Preventing blue-green algae – a revolutionary method from Lake Nhill

Zapobieganie sinicom

Lake Nhill in Australia has been deliberately dyed blue to prevent blooms of dangerous plankton organisms. Will this innovative method really work and will it also be applied to other bodies of water around the world?

Fighting blue-green algae blooms is a global challenge

In the small Australian town of Nhill, in western Victoria, residents and experts have been grappling for years with the problem of blue-green algae blooms, which not only threaten public health but also spoil the aesthetics of local waters. One way to fight back has proven to be innovation, allowing Lake Nhill to become a model for others. In January this year. The waters, which are brown in color on a daily basis, were dyed blue using 20 liters of copper sulfate, which is an effective algicide. The aim of this action is to prevent the growth of poisonous blue-green algae, which in the past has repeatedly led to the closure of the lake to users.

Cyanobacteria, which are among the oldest organisms on Earth, are extremely resistant to environmental extremes such as drought and high temperatures. Their ability to survive makes them an essential part of aquatic ecosystems, but at the same time, their massive blooms are becoming a growing problem around the world. The direct cause of the proliferation of cyanobacteria is human activity, and their excessive numbers result in dead zones where aquatic life is sometimes impossible due to lack of oxygen and excessive fertilization of the waters.

Cyanobacteria prevention – cooling effect of blue

The dye used in tinting Nhill’s water, in addition to giving it an attractive color, serves a key function in protecting the lake’s ecosystem. By brightening the naturally brown water, it reduces the absorption of heat, and therefore the rate at which the tank heats up, and creates less favorable conditions for cyanobacteria growth. Stuart Bone, chairman of the Nhill Lake Committee, stresses that the choice of color was dictated not only by aesthetics, but also by functionality.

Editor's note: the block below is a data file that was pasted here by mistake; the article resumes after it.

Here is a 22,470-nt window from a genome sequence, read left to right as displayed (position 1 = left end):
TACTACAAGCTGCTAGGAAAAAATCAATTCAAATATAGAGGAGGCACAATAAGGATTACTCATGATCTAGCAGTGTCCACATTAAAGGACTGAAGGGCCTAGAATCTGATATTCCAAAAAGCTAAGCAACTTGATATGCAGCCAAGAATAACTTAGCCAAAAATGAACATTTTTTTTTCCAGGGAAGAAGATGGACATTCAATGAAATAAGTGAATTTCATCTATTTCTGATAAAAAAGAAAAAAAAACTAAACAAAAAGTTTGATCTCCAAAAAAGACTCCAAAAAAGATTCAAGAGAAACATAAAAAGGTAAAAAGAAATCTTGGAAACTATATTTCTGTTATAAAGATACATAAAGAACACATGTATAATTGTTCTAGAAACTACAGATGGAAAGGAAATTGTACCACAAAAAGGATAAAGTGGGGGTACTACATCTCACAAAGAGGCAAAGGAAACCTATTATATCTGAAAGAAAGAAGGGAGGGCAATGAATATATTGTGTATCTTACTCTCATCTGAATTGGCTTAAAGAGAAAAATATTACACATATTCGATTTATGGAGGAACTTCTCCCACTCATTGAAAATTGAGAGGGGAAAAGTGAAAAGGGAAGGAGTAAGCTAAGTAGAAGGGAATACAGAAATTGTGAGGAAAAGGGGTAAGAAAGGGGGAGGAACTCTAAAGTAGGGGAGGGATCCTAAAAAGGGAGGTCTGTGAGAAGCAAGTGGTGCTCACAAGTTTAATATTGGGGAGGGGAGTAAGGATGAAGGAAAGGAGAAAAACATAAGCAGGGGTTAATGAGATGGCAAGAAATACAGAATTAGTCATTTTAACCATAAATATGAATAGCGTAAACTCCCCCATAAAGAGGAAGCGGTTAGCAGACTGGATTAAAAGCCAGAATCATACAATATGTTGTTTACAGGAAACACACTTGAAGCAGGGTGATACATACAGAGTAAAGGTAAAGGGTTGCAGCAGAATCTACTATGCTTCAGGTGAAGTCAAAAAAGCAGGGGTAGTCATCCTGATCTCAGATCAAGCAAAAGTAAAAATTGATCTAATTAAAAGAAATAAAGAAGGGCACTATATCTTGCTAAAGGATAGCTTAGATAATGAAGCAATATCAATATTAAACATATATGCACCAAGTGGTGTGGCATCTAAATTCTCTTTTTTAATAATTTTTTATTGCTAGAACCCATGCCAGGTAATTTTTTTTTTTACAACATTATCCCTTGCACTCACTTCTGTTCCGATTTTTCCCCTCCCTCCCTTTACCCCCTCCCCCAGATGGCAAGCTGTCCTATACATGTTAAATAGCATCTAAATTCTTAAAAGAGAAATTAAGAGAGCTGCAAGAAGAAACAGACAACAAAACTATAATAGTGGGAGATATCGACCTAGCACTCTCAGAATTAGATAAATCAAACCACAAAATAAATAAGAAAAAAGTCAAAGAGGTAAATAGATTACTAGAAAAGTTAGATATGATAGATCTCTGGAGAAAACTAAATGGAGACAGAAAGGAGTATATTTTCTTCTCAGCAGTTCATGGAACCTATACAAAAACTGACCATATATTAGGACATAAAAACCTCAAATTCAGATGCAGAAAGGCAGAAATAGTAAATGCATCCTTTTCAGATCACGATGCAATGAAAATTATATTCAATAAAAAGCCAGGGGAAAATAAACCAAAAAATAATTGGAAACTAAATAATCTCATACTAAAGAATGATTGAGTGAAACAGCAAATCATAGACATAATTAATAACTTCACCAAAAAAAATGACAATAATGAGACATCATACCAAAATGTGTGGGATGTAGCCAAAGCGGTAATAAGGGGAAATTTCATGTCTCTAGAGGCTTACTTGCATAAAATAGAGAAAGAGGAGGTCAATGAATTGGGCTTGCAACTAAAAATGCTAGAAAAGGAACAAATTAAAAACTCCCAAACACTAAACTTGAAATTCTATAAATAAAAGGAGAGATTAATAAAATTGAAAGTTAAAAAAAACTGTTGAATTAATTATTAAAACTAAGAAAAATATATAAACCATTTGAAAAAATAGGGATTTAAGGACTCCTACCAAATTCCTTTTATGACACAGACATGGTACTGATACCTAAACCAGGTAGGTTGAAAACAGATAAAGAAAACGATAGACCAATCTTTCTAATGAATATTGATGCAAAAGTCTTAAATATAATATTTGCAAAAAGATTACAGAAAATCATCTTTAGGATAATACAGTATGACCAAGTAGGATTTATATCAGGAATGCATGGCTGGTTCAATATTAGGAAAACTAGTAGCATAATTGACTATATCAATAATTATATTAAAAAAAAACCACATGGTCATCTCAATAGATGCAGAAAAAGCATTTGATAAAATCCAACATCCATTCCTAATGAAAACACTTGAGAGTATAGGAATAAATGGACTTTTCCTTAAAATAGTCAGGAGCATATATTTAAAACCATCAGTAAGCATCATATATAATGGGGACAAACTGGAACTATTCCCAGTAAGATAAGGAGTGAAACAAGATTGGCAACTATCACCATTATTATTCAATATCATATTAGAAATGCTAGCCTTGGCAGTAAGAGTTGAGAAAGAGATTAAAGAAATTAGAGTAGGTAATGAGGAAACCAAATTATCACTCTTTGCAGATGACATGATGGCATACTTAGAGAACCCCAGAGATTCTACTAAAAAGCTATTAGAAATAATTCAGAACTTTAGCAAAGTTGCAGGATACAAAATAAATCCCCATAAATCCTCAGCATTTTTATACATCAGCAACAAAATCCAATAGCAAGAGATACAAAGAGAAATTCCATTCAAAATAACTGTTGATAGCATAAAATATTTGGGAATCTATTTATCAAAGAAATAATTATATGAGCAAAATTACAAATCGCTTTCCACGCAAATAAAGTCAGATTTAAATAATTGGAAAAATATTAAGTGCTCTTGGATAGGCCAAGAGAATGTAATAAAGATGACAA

Prior to this method, Lake Nhill was prone to cyanobacterial blooms, which can cause gastroenteritis, nausea and vomiting and, by secreting toxins, increase the risk of Alzheimer’s disease. Thanks to the dye, visibility reaches a meter, indicating a significant improvement in water quality and a reduction in the occurrence of cyanobacteria.

An alternative to traditional methods

In the past, the prevention of cyanobacteria involved either completely draining the lake or using intensive chemicals that destroyed not only plankton organisms but also other forms of aquatic life. Blue dye is proving to be a solution that offers effective protection without negative side effects on the ecosystem. As Stuart Bone assures, the dye is safe for fish and humans, and does not leave marks on the skin or cause negative reactions.

The idea for the dye was taken from practices on golf courses, but in the case of Lake Nhill, it has much broader implications, as it allows the protection of aquatic life while maintaining recreational use of the waters.

Is copper sulfate safe?

Copper sulfate, which is a salt of sulfuric acid and copper, comes in the form of a crystalline, odorless powder that easily absorbs water. Its anhydrous form is white in color, but when it comes into contact with water molecules it takes on a characteristic blue hue. The corrosive and highly hygroscopic properties of the substance make it extremely dangerous, toxic and difficult to biodegrade. The use of this substance requires special precautions, as leaking the solution or spilling the powder in an uncontrolled manner can cause environmental contamination.

However, copper sulfate, like many other chemicals, can be used for a variety of purposes, and the safety of its use depends on how and how much it is applied. It is widely used in a variety of fields, including agriculture, the chemical industry and for drug production. Its use to stain the waters of Lake Nhill to prevent blue-green algae blooms may raise some safety concerns. Admittedly, it can be toxic to aquatic organisms and some plants, animals and humans, but only if used in excessive amounts or in the wrong way.

As Stuart Bone pointed out, the addition of dye to the lake was safe and has no negative impact on the aquatic ecosystem. Nevertheless, over time it will be possible to observe whether its use has actually harmed the environment. Monitoring and analysis of the effects of this innovative method will allow us to fully understand its impact on the lake ecosystem and evaluate its effectiveness in the long term.

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